@DavidTonhofer Sorry. I'm embarrassed now, because I didn't get the joke. Humor often doesn't communicate well on the net. My jokes backfire on sites like this. We've all been there, done that. So don't feel bad.
    – a4android
    Commented Aug 4, 2019 at 9:23

1 Answer 1


This is almost certainly The Lonely Planet, by Murray Leinster. Originally published in 1949 and included in the anthology The Best of Murray Leinster in 1978 (Del Rey/Ballantine, ISBN 0-345-25800-2).

The report stated that the planet was covered by a single creature, which was definitely one creature and definitely alive. The ordinary distinction between animal and vegetable life did not apply to Alyx. It was cellular, to be sure, and therefore presumably could divide, but it had not been observed to do so. Its parts were not independent members of a colony, like coral polyps. They constituted one creature, which was at once utterly simple and infinitely diverse.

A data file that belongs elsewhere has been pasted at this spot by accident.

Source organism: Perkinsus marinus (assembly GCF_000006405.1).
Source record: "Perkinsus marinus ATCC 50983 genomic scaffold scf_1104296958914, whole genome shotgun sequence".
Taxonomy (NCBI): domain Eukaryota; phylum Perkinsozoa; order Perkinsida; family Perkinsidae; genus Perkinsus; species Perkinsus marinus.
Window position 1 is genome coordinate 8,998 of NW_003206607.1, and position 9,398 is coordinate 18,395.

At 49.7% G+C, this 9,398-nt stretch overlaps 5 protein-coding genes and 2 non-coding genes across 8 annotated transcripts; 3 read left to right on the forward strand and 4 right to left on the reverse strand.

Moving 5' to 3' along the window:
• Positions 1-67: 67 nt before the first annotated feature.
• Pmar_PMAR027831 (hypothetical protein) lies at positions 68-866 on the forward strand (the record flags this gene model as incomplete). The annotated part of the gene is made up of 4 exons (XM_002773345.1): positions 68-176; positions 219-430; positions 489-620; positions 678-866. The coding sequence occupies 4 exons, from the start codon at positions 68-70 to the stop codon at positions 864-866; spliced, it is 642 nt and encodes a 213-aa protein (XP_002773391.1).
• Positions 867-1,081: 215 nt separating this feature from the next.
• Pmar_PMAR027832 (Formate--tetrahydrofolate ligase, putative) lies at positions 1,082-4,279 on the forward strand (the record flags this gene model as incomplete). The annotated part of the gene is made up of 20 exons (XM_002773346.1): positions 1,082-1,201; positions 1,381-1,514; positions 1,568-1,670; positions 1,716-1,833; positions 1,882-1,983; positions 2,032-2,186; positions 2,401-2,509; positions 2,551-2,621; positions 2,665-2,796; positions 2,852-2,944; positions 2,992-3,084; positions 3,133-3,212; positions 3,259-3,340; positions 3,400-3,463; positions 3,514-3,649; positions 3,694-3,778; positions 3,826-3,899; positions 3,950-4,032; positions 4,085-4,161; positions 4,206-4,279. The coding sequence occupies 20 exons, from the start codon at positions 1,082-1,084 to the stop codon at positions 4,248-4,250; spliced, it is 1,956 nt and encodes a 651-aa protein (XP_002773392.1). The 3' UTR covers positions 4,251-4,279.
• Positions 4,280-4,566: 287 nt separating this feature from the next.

Alyx no longer required supervision. Its consciousness had become intelligence. Until the coming of men, it had known warmth and cold and light and dark and wetness and dryness. But it had not known thought, had had no conception of purpose beyond existence and feeding. But three centuries of mankind had given it more than commands. Alyx had perceived their commands: yes. And it obeyed them. But it had also perceived thoughts which were not orders at all. It had acquired the memories of men and the knowledge of men. It had not the desires of men, to be sure. The ambition of men to possess money must have puzzled a creature which possessed a planet. But the experience of thought was pleasurable. Alyx, which covered a world, leisurely absorbed the knowledge and the thoughts and the experiences of men—six at a time—in the generations which lived at the one small station on its surface.